The budget process for local governments is in full swing - and most of the news hasn't been good. Ensuring municipal budgets hold to the state's new 2 percent cap on property-tax increases will mean more furloughs, layoffs and service cuts in many towns.

Considering those bleak headlines, Atlantic County's budget was a pleasant anomaly. Freeholders last week approved a budget that came in about $1.5 million below the state cap. It contained no layoffs, no furloughs and no tax increases.

Freeholders wisely declined a suggestion from Budget Committee Chairman Joseph McDevitt to consider furloughs anyway to cut the budget 1 percent across the board, a move aimed at bringing the total budget number below last year's $189 million level.

We're all in favor of government paring back - but neither should it inflict pain needlessly in these difficult times just to send an arbitrary and symbolic message. Atlantic County was quick to institute a furlough program when the economy first plummeted, and it laid off 17 employees between 2008 and 2010. Instead of cutting more now, freeholders said they plan to meet with department heads in an effort to see where further economies can be made.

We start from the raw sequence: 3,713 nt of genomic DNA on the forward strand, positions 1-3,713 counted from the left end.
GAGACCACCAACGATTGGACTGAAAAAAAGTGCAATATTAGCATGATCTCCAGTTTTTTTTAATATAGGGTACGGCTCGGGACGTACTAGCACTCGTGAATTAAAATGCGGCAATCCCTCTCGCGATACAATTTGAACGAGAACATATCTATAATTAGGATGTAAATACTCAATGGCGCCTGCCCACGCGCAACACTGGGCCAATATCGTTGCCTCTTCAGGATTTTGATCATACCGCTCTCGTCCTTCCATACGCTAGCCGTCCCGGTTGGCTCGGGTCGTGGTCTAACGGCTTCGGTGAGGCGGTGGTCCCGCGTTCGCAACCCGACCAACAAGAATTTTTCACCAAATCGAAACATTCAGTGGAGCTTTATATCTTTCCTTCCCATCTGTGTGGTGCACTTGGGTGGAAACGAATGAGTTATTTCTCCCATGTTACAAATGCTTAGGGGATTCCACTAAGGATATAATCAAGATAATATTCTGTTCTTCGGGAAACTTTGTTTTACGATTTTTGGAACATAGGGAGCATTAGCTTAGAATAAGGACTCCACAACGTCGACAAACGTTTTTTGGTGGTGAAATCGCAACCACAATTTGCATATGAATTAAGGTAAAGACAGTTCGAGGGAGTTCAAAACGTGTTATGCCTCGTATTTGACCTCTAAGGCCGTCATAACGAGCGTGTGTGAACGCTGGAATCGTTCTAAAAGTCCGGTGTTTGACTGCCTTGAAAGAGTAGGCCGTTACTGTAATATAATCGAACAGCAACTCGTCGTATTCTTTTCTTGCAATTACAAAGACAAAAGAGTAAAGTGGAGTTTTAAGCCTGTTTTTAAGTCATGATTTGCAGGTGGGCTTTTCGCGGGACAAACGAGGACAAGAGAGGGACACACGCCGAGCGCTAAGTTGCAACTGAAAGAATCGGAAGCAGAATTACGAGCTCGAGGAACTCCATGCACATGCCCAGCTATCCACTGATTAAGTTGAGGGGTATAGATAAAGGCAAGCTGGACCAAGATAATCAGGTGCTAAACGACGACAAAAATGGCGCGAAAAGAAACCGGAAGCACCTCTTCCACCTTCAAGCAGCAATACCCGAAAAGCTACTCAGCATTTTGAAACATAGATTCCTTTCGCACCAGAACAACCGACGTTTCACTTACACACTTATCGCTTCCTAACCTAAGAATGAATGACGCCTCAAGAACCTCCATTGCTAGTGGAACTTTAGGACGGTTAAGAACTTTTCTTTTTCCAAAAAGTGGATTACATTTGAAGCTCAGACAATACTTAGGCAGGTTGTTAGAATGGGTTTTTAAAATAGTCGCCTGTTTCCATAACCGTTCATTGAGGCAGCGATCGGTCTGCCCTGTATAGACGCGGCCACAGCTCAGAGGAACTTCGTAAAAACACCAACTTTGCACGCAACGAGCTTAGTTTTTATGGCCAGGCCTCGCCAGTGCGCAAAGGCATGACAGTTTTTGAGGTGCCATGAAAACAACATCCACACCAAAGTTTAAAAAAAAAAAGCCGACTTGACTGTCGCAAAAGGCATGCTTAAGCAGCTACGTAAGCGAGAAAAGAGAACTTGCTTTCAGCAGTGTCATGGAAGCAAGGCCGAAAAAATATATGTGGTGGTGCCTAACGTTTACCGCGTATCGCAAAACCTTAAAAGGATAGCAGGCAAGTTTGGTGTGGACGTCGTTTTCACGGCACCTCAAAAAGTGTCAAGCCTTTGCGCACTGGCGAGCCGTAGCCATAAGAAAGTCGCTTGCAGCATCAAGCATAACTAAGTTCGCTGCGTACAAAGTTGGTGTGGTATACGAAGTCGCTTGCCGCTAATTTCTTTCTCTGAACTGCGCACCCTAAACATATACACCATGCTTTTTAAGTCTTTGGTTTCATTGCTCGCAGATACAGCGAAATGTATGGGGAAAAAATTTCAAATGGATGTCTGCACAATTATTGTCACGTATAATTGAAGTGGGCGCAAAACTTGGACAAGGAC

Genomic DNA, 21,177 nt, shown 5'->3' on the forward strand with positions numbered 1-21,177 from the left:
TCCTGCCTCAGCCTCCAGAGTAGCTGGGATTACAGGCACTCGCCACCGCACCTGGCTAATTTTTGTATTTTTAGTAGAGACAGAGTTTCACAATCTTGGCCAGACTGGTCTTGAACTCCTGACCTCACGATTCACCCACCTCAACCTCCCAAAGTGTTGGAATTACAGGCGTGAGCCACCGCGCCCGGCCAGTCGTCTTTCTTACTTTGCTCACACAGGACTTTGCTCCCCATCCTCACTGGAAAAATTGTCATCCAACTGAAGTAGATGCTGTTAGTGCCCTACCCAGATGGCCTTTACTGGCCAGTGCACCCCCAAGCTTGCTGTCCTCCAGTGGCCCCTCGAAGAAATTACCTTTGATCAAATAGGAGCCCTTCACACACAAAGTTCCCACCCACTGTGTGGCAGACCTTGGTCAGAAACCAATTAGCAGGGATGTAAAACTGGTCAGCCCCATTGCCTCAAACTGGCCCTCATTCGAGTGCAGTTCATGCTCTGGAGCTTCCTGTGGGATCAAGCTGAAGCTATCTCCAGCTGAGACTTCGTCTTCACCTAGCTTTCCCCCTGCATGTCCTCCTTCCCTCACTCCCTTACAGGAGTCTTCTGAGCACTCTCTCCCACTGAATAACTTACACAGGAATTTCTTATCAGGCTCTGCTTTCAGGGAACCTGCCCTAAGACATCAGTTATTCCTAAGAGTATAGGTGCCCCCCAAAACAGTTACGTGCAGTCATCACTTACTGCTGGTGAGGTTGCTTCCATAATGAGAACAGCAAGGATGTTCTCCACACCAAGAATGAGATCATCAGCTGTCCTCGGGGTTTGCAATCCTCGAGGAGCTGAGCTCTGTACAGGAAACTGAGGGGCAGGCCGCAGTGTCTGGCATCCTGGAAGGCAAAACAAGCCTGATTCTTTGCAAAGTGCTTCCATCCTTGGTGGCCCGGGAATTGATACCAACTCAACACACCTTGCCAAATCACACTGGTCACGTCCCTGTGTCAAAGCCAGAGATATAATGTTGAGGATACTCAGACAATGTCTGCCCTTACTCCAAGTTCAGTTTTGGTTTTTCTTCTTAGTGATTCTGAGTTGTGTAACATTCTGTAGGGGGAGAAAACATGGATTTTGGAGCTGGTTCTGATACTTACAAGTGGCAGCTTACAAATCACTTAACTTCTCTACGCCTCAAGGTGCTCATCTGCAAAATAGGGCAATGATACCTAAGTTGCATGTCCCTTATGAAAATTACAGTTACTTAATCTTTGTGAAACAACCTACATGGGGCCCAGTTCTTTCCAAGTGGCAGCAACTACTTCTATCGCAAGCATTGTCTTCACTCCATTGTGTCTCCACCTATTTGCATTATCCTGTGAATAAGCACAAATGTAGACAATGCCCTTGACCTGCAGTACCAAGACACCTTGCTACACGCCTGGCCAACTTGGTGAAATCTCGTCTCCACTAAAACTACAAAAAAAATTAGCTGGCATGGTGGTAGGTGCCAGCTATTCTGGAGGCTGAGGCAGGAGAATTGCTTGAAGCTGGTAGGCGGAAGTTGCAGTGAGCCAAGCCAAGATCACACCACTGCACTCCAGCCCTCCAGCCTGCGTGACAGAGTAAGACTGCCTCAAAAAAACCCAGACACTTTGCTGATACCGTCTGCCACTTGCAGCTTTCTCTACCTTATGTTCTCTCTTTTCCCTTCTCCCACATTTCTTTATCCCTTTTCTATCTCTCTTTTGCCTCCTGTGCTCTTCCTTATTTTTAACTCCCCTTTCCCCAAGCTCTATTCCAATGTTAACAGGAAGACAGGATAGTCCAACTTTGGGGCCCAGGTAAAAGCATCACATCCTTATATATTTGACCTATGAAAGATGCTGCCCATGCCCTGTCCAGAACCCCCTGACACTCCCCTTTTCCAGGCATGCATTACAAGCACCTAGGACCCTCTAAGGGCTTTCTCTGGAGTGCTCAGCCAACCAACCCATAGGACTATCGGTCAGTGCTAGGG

With Atlantic County on relatively solid financial ground this year, it seems to be in a good position to join Camden, Morris and Somerset counties in exploring the idea of a countywide police force as a way to help municipalities deal with the pain of budget cutbacks. And it has already shown the inclination and ability to regionalize services. Over the years, it has regionalized training for police officers and firefighters, as well as established a regional animal shelter. A centralized 911 dispatch service - long in the works - is expected to come to fruition in early 2012, according to a county spokesman.

Of course, it's unclear whether a countywide police force is workable or whether towns would even want to join. The resistance to regionalizing emergency services is often high, with towns clinging to home rule and residents worried about reduced service.

But the climate has changed dramatically. In places like Galloway and Hamilton townships, police layoffs are already reducing service. In Galloway, supplemental and proactive patrols were eliminated. In Hamilton, layoffs meant the traffic patrol unit was eliminated, while police will no longer come out to homes for minor police calls.

Government has to start doing things in different ways. Countywide police departments are something that ought to be explored - in Atlantic County and elsewhere.